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Link Loss Calculator FAQ

Tony Page - Wednesday, August 13, 2014

Berk-Tek has released a great FAQ for Link Loss Calculator. Below you will find the FAQ as well as a link to download the PDF.

Download Link Loss Calculator PDF

How is the implementation of multimode fiber optics-based 40/100G Ethernet different from 10G Ethernet?

The biggest difference between 10G and 40/100G is that 40/100G uses parallel optics.  Rather than develop new components capable of sending data four or ten times faster than 10G (for 40G and 100G respectively), the IEEE determined that it would be more cost effective to simply have multiple lanes of 10G for 40G and 100G.

Another significant difference applies to the lasers used in the transceivers.  One characteristic of
the light that exits the transceiver is called spectral width. This is a measure of the range of
wavelengths emitted by the vertical cavity surface emitting lasers (VCSELs) used in modern
multimode fiber systems.  The maximum spectral width increased from 0.45nm to 0.65nm from
10G to 40/100G.

How do these changes impact my data center?

The use of parallel optics increases the number of fiber strands needed for each link, however, the reuse of existing 10G technology in the transceivers provides a flexible, lower‐cost solution compared to competing technologies, such as those based on single‐mode optics.  Berk‐Tek’s patented Micro Data Center Plenum (MDP) cable offers the highest density cabling solution in the industry.   

The link lengths defined by the 40/100G standard are significantly shorter than the 10G distance limitations. At 10G, the maximum link lengths for OM3 and OM4 are 300m and 400m respectively. For 40/100G, those lengths are 100m & 150m.  This reduction is largely due to the increased spectral width allowance. Some equipment manufacturers also sell 40G transceivers that exceed the 40G IEEE specifications and meet the 10GBASE‐SR specification.  This allows for 40G link lengths of 300m and 400m for OM3 and OM4.

How does using the Berk-Tek Link Loss Tool help me?

While achieving maximum link length is important, using shorter lengths with a higher number of connectors is often even more desirable. In the absence of an official link model from IEEE for 40/100G, Berk‐Tek has developed its own proprietary end‐to‐end model that allows data center designers to create flexible, high‐performance links.  This model was developed by Berk‐Tek’s Data Communications Competence Center and validated through extensive testing in real‐world scenarios.  Berk‐Tek’s model uses information about the VCSELs, connectors, fibers and receivers and allows designers to trade length and bandwidth for increased loss budgets.   This facilitates the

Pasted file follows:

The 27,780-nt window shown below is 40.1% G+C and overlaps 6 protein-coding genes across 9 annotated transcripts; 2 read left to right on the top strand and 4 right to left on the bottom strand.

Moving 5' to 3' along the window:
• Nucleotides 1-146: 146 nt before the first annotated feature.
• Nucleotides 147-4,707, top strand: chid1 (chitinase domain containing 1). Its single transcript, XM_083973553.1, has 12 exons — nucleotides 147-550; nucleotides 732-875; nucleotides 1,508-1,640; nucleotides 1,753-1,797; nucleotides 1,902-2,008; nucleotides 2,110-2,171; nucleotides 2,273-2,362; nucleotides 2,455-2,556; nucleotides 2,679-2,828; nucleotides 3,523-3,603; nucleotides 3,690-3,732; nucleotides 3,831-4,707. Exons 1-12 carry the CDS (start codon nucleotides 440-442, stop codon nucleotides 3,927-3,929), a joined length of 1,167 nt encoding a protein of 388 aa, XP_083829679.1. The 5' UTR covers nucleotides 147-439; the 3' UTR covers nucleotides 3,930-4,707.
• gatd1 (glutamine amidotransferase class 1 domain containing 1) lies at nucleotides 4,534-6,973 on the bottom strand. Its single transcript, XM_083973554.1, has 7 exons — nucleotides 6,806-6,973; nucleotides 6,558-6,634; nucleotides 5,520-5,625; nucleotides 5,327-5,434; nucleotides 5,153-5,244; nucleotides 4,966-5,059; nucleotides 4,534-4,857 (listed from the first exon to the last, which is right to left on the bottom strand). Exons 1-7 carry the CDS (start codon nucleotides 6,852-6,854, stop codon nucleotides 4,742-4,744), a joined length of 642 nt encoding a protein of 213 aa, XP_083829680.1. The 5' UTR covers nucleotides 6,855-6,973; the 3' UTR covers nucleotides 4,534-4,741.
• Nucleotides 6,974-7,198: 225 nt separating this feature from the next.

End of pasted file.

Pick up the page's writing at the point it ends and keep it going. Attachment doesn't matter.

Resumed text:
use of MPO/MTP based cassettes as part of a migration path from 10G to 40G for ease of use andLink Loss CalculatorFAQs July 2014 Page 2 LLC_FAQ21G14 network topologies with more than two connectors.  The Berk‐Tek Link Loss Tool is an easy‐to‐use interface to Berk‐Tek’s proprietary model.

What is GIGAliteTM-10XB grade fiber from Berk-Tek?

GIGAliteTM‐10XB fiber is an OM4+ product that features effective modal bandwidth at 850nm of 4900MHz•km or more and attenuation of 3.0dB/km or less.  When used in our MDP solution, the attenuation is 2.7dB/km or better.  This extra bandwidth and improved attenuation allow designers to create more flexible, higher performance cabling topologies to support the data rates of today and tomorrow.  For 40/100G, GIGAlite‐10XB enables maximum link lengths up to 300m  for 40GBASE‐SR4 and 100GBASE‐SR10.  For 40G transceivers that are compliant to the 10GBASE‐SR specification, GIGAlite‐10XB enables distances of 600m, the longest in the industry. 

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